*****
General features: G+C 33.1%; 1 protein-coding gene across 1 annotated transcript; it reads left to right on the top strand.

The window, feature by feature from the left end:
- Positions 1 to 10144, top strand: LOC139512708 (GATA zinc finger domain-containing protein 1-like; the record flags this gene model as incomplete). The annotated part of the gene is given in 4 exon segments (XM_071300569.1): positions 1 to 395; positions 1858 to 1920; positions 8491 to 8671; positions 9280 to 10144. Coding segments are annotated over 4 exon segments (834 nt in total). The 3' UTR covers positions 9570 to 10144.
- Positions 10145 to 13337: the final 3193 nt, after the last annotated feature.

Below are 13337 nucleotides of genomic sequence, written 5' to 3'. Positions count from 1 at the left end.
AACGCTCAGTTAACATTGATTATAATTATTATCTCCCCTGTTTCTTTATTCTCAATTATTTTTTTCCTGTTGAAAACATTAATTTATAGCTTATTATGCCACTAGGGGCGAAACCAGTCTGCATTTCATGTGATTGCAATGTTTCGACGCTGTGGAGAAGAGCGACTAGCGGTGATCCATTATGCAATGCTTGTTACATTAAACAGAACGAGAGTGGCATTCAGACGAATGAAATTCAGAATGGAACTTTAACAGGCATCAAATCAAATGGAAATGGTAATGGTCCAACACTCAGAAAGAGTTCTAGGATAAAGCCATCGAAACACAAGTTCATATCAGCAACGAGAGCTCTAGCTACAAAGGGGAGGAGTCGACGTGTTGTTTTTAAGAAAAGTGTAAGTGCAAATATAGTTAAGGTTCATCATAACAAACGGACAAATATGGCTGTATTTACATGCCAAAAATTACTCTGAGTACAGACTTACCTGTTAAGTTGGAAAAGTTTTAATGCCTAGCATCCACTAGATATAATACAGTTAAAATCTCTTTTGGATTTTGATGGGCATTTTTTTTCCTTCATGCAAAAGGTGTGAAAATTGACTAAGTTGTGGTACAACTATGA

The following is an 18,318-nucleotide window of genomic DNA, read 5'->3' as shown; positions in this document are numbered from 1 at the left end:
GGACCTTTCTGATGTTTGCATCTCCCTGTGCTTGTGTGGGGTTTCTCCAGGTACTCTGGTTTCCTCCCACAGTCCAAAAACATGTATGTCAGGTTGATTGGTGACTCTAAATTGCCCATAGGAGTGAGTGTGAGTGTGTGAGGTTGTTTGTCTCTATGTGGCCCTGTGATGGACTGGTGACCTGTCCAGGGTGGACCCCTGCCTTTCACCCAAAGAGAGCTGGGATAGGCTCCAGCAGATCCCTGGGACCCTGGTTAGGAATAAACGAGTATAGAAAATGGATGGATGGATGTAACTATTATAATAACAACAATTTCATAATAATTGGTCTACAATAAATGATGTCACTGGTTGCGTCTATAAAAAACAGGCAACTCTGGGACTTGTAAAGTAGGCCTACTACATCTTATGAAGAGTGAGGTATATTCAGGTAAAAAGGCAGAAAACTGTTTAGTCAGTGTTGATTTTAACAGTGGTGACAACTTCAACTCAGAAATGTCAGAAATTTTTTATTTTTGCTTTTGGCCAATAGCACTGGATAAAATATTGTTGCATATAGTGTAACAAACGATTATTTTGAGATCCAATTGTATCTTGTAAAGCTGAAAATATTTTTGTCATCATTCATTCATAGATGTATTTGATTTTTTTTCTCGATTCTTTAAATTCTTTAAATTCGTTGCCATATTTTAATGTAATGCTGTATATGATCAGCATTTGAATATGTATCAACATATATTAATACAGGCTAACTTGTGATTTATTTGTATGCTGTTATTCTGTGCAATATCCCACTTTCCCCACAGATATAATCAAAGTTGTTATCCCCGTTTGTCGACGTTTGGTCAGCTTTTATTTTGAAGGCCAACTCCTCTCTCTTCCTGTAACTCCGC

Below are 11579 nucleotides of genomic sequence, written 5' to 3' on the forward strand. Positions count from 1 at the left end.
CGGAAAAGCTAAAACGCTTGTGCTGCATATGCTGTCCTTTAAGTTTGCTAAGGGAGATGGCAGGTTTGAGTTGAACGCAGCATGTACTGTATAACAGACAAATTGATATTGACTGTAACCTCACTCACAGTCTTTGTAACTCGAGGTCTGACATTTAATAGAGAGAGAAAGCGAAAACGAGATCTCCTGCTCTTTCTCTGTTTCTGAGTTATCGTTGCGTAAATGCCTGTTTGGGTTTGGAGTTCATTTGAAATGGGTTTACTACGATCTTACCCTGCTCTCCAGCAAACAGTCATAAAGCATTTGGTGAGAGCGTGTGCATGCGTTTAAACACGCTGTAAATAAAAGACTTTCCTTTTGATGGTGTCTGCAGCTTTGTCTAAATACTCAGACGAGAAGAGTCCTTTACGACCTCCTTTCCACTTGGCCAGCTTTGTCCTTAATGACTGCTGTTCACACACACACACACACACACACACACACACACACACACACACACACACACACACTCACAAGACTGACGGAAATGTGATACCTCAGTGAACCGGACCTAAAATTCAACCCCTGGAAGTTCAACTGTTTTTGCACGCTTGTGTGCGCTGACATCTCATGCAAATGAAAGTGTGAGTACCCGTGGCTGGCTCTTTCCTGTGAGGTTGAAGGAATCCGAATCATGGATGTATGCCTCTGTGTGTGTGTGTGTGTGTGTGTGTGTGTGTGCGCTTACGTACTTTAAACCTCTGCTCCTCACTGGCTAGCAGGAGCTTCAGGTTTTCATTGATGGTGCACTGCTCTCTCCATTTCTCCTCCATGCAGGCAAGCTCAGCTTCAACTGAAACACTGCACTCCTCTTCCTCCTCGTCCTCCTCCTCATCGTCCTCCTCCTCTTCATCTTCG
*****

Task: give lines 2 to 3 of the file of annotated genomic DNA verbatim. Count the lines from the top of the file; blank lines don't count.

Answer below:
The window, feature by feature from the left end:
- Positions 1 to 10144, top strand: LOC139512708 (GATA zinc finger domain-containing protein 1-like; the record flags this gene model as incomplete). The annotated part of the gene is given in 4 exon segments (XM_071300569.1): positions 1 to 395; positions 1858 to 1920; positions 8491 to 8671; positions 9280 to 10144. Coding segments are annotated over 4 exon segments (834 nt in total). The 3' UTR covers positions 9570 to 10144.